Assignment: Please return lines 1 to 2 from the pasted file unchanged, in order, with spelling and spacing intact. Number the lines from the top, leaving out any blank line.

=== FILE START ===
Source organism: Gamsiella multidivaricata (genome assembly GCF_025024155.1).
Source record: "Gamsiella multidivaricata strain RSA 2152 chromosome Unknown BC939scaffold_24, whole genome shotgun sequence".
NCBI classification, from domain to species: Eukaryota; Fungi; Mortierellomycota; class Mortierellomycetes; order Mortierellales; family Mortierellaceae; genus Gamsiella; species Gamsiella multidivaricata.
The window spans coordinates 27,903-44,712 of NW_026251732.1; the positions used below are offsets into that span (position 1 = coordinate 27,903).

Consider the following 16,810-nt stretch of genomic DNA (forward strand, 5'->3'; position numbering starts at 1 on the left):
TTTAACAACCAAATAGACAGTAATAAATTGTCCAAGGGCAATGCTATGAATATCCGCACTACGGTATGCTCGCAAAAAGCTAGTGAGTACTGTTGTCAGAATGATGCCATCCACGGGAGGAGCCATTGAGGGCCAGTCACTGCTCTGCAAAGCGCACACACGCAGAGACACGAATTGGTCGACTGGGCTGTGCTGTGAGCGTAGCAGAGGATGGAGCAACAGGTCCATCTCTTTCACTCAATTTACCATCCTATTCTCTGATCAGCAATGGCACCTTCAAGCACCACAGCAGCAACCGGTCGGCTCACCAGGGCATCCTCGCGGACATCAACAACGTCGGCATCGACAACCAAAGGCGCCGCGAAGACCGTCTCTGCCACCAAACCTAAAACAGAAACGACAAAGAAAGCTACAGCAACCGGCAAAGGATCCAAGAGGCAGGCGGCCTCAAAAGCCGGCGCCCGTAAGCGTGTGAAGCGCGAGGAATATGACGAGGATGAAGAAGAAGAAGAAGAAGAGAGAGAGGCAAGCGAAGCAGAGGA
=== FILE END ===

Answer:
Source organism: Gamsiella multidivaricata (genome assembly GCF_025024155.1).
Source record: "Gamsiella multidivaricata strain RSA 2152 chromosome Unknown BC939scaffold_24, whole genome shotgun sequence".